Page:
This is what the appropriate infrastructure should deliver:

  • Provide a simple and automated process for adding IoT devices: This allows the network infrastructure to dynamically discover devices and assign them in a secure manner.

  • Use the right network resources for an efficient IoT system.

  • Provide a secure network environment against cyber attacks and data loss.

 

Conclusion: IoMT - the digital revolution in healthcare

The Internet of Medical Things will bring forth a multitude of innovative applications that will revolutionize the healthcare system. All these digital technologies can help address the major challenges facing virtually all global healthcare systems. Doctors and physicians have to treat an increasing number of elderly and chronically ill people, medical innovations require huge financial budgets, medical care in structurally weak rural areas is to remain secure - in the course of the digitalization of the healthcare system there are many new approaches to solutions that seemed unthinkable just a few years ago. IoT solutions for the healthcare system make medical organizations more intelligent and patient-friendly.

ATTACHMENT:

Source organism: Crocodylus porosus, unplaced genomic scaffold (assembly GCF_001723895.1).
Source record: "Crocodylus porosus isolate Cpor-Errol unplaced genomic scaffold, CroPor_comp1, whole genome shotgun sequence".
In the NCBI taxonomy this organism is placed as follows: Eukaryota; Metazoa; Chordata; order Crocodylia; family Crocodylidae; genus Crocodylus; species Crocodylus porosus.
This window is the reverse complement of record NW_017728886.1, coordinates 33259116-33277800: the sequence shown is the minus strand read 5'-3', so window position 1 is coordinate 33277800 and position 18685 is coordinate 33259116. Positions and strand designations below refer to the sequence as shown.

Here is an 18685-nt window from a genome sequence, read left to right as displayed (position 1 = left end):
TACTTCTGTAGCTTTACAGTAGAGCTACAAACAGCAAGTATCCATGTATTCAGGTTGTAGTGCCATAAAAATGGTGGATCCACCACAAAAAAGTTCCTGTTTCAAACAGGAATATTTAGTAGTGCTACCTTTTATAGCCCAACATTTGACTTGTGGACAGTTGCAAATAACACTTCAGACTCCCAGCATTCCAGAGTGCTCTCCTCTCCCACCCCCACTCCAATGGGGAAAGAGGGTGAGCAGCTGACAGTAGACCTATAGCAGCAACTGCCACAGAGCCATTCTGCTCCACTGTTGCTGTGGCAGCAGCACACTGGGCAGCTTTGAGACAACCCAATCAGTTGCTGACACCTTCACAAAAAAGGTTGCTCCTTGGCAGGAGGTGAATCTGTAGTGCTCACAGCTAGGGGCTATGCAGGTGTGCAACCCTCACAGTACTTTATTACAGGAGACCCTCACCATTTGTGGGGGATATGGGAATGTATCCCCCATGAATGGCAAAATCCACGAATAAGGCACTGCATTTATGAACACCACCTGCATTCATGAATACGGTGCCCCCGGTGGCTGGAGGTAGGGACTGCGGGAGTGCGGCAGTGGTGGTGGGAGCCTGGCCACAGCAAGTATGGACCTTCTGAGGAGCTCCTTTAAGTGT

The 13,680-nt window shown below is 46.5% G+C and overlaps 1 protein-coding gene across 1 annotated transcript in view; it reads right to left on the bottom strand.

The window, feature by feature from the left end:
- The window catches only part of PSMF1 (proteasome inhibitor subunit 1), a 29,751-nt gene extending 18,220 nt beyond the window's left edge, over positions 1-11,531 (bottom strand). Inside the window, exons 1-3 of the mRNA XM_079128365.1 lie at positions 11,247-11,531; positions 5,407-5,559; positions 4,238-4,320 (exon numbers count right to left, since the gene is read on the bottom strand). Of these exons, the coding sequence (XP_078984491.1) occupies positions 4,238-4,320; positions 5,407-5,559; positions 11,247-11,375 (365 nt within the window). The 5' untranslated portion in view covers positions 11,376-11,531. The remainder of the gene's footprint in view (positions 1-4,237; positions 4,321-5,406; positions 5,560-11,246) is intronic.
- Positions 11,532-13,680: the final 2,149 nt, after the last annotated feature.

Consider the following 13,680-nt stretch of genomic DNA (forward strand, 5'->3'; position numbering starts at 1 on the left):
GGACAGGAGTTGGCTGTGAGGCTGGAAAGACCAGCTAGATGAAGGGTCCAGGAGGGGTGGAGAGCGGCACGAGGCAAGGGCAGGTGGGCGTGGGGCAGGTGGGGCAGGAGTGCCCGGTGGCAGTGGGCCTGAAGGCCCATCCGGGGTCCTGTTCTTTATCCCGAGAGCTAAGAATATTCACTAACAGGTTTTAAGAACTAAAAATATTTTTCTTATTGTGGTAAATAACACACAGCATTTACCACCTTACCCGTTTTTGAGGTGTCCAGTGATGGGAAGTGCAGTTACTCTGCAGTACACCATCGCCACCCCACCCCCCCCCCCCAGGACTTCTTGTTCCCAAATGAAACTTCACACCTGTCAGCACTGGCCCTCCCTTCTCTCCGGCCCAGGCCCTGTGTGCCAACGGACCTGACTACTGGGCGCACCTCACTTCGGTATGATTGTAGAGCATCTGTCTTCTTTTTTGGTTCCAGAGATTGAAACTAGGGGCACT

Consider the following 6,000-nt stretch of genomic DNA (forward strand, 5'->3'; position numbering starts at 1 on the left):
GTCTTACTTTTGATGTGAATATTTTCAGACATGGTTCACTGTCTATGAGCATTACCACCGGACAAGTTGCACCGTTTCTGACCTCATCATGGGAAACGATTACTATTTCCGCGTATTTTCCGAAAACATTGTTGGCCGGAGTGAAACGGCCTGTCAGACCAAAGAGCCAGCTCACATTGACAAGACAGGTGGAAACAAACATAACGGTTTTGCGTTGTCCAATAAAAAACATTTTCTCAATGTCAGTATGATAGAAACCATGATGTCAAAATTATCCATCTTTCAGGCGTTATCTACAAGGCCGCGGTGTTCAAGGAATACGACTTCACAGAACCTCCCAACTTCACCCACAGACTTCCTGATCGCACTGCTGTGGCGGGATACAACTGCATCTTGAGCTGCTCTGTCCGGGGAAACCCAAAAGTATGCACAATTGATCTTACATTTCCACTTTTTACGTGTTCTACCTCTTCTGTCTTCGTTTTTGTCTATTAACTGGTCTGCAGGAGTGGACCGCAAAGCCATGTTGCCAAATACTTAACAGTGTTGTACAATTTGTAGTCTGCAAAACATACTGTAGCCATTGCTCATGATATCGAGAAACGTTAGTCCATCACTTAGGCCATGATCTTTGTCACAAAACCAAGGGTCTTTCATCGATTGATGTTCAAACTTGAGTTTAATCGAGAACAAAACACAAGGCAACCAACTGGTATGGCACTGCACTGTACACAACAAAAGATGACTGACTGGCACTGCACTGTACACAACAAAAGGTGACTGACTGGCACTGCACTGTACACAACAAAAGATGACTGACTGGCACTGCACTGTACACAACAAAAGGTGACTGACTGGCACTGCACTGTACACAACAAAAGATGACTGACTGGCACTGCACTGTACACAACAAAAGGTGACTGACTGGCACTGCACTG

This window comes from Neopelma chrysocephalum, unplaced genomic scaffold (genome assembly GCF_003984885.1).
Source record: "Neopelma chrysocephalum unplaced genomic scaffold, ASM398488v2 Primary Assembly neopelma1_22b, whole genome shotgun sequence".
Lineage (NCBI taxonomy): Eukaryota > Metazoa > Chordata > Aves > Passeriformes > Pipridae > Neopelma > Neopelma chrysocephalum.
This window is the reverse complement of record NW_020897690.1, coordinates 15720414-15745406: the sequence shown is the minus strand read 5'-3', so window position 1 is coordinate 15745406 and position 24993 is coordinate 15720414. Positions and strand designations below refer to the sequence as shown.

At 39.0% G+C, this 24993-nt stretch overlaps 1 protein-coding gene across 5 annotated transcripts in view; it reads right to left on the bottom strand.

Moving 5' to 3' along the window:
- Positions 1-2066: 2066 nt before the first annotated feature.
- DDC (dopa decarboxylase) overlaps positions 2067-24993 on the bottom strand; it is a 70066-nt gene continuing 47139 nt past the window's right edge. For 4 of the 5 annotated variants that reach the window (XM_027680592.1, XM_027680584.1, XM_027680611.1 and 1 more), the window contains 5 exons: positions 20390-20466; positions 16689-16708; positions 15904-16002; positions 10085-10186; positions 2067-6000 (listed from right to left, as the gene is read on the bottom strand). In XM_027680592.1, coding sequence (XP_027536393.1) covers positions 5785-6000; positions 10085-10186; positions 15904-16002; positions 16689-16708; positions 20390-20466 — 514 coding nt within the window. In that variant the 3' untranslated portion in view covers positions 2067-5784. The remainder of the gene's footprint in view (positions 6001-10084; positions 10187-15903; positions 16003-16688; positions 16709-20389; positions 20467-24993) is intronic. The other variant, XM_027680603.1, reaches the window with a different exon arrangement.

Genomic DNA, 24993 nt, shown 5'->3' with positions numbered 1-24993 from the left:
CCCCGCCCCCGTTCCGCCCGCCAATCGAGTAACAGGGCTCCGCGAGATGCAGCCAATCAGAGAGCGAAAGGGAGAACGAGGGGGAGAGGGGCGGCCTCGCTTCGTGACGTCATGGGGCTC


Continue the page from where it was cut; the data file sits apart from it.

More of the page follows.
IoMT intelligently combines mobility, automation and data analysis - and fundamentally changes the way hospitals, clinics and care institutions collect data and information. IoMT thus has the potential to completely redefine how people, technology and devices network. Ideally, the results are: better care, lower costs and better outcomes. However, the prerequisites for this are a sufficient technological infrastructure, competent experts in its implementation and sufficient know-how in daily application practice: this triad guarantees secure processing of sensitive patient data.

 


veröffentlicht am : 2020-08-25 11:00